In general I would never think that I could teach Paul a thing, let alone two...but since in fact he didn't speak English, I guess I could presume to teach him something there, though I don't profess to know English as officially as a certified English teacher. Often in reading his writings, I think back to school days and the red notations that would come back on my papers, and I dream of how I would dare to "correct" Paul, whose manner of writing would appall (forgive the awful nature of using this word here) his teachers...if he had the same teachers I had. I am in fact thankful he did not. Still, it's a little fun to poke a little fun...at Paul. And of course, I'm probably making mistakes or messing up the proper terminology, but it gives an idea of what I would expect to come back at me if I'd submitted this writing at school. For your benefit, I've toned it down from the crimson red to a rustier color, because the red was really overwhelming, as probably most school kids find it to be as well.
Since we are studying Ephesians at church, and I have been reading it to such a point of familiarity, I most readily draw examples from this short and wonderful book. Now, Paul has the advantage over me hands-down in that I know no Greek, the language of New Testament writings. Okay, so here we go, in Ephesians 1:10: "Paul, expand on this 'all things.' You use it various times in this letter, and yet you don't clarify what you mean. This is too general." I gather that in Ephesians Chapter 1:3-14 exists the longest sentence in the Bible, at least in the Greek (it got translated out in the English). I have to admit I'd have never known this if I wasn't told; I guess in reality a teacher reading the English wouldn't take such issue when it's hidden in the original language, but we'll pretend for this one that she--er, I--correct this important gaffe since it is very prevalent in his writings. "Paul, you have a bad habit of using run-on sentences, as you have done here. No one wants to read these; they get confusing. Please separate this into at least 7 smaller, more manageable sentences, and do this to all the many remaining run-on sentences in your work." Chapter 2:1: "Many of your sentences start with the word 'and', 'therefore,' 'for,' 'but,' 'so.' Please don't start a sentence with a conjunction. Also, if you are going to use 'according to' at the start of two of the segments, use it for all three since it applies to all of them; be consistent!" At 3:1: "You didn't finish this sentence. You got so excited about your subject that you digressed. Please finish the thought before you go on--and you wrote about something in brief? Where?" At 3:4: "You tell your readers to refer to another place where you have written, and yet you leave no footnote reference telling your readers where they can find this. This can only frustrate and mystify your readers." And at the end: "Paul, this has some high and weighty content in it, but your writing just doesn't do it justice. I'm afraid you're going to have to repeat this class if you hope to make a mark in the world."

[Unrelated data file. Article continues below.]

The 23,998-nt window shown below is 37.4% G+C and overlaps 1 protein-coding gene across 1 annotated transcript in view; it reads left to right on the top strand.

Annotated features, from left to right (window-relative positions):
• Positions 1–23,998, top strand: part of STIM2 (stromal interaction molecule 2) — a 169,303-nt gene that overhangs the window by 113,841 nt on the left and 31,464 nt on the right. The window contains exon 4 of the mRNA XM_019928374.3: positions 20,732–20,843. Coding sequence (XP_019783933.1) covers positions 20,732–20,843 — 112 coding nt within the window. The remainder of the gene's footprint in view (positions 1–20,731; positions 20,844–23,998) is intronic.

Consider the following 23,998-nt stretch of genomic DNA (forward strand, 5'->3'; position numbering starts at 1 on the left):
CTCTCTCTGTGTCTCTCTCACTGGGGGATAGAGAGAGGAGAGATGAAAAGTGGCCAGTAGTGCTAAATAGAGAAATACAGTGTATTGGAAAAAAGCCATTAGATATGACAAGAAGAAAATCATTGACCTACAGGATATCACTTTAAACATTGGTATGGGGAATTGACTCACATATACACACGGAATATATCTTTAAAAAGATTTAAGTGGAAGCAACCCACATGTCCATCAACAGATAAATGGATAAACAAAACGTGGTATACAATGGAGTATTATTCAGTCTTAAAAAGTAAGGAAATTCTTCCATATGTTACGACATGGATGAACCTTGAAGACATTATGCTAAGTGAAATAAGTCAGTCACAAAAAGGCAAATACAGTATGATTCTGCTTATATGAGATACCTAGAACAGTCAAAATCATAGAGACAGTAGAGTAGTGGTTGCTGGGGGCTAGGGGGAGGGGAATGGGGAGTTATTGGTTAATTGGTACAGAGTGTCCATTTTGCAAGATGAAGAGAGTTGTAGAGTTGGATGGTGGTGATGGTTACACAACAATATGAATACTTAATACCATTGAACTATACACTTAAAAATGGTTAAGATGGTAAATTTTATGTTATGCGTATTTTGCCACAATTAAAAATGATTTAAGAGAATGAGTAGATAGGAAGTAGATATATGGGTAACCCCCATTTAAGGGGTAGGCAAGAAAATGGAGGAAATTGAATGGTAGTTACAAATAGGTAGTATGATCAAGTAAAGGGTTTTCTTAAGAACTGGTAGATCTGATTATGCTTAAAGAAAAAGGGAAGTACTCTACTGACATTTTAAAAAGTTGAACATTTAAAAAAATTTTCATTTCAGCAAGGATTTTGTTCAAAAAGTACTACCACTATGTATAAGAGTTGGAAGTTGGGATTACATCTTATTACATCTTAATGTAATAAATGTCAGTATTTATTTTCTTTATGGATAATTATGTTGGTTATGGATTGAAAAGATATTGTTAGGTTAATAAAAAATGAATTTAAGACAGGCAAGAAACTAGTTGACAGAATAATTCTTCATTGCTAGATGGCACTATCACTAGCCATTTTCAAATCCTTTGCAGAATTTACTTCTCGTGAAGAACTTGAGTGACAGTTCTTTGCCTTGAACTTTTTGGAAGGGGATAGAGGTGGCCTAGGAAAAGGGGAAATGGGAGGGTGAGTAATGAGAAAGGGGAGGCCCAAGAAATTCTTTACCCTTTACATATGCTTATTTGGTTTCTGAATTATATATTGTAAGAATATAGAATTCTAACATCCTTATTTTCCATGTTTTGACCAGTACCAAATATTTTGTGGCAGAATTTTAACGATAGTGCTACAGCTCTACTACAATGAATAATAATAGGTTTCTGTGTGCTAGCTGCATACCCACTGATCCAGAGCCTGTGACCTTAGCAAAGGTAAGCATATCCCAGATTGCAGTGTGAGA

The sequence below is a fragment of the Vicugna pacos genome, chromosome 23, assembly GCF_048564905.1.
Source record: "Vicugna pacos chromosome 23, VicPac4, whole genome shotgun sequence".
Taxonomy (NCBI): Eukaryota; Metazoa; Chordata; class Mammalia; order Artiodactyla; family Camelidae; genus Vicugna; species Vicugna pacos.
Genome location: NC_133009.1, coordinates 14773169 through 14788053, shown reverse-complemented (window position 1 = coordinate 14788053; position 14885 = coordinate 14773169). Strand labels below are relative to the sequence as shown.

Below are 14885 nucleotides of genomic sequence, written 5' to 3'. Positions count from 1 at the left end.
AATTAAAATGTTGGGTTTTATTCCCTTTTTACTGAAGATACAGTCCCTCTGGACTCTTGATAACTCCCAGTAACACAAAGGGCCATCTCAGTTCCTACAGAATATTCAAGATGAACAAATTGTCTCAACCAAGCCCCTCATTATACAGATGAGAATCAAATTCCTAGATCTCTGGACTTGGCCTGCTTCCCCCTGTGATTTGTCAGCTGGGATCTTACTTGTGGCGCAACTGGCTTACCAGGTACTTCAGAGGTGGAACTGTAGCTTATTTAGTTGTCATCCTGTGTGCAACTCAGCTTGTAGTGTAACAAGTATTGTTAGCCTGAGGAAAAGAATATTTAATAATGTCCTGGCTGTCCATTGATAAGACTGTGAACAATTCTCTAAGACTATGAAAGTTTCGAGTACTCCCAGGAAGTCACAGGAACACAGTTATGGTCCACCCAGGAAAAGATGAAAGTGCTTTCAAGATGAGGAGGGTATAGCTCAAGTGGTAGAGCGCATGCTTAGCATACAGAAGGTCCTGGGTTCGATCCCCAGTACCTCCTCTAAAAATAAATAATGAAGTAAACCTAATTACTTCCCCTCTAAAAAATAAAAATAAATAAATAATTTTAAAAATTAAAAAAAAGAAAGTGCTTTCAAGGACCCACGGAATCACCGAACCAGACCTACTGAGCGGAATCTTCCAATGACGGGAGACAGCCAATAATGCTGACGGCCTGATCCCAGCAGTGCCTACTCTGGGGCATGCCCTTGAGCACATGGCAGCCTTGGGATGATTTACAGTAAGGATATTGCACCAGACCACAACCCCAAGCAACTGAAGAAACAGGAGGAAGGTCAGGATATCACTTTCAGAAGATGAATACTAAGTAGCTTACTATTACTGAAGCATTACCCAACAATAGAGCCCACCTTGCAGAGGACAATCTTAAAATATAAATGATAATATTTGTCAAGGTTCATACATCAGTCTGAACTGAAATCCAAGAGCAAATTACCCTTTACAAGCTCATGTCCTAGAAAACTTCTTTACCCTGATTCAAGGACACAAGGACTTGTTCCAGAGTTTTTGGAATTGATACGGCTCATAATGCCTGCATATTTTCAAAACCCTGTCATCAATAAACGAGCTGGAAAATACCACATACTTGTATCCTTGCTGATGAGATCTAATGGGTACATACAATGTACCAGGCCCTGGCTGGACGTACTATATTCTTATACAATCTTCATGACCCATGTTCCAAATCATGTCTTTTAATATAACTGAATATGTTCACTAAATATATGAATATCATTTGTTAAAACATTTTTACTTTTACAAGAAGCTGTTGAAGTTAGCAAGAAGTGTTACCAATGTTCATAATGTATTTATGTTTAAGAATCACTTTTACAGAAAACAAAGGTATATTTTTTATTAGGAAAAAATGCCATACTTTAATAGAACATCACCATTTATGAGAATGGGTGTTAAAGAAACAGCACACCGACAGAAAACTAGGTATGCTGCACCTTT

I think you get my drift. If you are in high school and find that you have a lot of red marks on your writings, take heart. It may be the sign of good things to come, and I suspect God will be able to use you well as you submit to His teachings...at least as well as you submit to those of your school teachers.
When we read the book of Ephesians together, my son Tim always stops us when we reach "But God..." and because our pastor was using this as something of an emphasis in his sermon series, he says, "As Pastor Ken would say, 'But God...' " in a dramatic fashion, and he chuckles a little bit, and we go on. Then when we read how Paul has written briefly, he chuckles again and says, "As Pastor Ken would say, 'In brief? Ha!'" So I have to admit that I didn't think up that "in brief" part on my own. I do enjoy my son's little fun-making aspect, and when it's my turn to read, I have learned to pause at those points and just let him do his little thing.